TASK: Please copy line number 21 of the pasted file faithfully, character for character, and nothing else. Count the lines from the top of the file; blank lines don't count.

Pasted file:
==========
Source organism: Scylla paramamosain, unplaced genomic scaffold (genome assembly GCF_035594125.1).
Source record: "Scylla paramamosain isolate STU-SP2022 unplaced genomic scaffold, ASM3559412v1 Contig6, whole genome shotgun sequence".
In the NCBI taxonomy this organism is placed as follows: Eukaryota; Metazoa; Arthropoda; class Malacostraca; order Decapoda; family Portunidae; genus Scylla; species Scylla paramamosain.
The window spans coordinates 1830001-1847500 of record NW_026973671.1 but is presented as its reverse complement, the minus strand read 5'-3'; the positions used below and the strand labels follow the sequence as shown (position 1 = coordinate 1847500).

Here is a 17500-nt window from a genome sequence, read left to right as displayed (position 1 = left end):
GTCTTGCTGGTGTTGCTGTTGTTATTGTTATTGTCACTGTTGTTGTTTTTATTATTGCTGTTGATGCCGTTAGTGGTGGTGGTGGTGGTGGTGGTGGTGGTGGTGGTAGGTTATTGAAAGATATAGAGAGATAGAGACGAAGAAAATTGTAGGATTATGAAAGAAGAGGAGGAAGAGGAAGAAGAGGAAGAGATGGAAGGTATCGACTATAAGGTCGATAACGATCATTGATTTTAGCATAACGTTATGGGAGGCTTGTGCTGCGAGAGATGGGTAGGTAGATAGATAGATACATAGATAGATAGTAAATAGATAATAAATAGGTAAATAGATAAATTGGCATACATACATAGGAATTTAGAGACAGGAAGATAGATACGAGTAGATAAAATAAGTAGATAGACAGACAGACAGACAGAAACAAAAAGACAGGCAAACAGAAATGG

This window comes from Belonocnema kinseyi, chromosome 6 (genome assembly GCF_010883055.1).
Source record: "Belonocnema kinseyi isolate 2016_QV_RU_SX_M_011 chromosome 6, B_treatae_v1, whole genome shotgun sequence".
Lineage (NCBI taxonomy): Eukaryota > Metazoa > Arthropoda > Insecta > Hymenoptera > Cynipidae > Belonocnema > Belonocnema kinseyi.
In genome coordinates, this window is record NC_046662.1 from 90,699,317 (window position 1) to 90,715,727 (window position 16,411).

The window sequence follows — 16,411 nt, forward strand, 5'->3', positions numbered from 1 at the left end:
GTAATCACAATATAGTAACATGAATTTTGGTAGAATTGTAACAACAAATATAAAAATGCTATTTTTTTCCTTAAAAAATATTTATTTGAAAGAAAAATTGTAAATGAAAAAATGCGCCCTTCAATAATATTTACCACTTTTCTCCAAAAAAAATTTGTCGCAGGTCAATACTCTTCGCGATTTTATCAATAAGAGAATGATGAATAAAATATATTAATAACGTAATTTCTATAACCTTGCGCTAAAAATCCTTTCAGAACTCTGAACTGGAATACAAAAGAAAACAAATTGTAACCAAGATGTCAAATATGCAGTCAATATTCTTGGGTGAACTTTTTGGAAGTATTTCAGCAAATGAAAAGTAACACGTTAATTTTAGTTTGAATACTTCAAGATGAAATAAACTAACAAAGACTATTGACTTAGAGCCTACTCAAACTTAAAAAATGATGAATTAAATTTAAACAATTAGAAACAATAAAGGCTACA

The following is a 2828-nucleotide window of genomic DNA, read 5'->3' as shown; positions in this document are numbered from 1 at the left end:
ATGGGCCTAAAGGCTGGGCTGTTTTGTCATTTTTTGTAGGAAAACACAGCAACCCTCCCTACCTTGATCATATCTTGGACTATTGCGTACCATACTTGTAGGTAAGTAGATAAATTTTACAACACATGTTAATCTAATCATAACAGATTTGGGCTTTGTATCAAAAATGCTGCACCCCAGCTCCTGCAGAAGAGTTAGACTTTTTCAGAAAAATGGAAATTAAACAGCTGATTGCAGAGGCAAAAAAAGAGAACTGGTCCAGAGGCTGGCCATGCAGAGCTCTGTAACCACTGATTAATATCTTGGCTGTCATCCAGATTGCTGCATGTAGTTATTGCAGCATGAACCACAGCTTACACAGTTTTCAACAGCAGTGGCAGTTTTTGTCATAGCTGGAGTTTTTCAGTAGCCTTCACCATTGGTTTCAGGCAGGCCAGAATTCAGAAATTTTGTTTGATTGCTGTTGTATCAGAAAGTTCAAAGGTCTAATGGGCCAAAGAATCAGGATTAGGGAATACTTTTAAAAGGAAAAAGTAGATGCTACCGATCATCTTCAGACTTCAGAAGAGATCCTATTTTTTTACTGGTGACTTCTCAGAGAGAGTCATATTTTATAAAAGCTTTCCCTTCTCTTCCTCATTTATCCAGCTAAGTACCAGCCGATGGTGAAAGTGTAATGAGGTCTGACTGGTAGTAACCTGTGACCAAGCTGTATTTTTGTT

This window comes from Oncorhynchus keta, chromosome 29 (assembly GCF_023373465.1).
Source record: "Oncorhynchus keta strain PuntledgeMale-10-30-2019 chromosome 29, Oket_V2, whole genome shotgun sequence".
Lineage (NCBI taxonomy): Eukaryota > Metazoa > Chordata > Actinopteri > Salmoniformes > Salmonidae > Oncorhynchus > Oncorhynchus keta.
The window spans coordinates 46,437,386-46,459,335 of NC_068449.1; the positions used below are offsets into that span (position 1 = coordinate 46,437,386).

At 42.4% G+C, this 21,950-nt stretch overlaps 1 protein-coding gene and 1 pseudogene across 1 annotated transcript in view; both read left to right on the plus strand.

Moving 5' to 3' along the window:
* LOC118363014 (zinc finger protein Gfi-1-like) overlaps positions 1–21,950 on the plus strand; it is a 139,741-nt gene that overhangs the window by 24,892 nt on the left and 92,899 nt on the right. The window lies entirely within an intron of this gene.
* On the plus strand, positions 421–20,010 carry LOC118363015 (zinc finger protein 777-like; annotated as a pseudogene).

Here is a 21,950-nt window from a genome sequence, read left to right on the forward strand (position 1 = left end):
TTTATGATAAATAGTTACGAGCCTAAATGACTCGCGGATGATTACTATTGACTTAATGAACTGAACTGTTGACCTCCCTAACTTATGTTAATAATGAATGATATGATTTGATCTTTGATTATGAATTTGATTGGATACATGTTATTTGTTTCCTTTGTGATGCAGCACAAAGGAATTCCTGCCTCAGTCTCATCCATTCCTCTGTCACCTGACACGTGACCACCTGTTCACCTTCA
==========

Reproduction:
* LOC118363014 (zinc finger protein Gfi-1-like) overlaps positions 1–21,950 on the plus strand; it is a 139,741-nt gene that overhangs the window by 24,892 nt on the left and 92,899 nt on the right. The window lies entirely within an intron of this gene.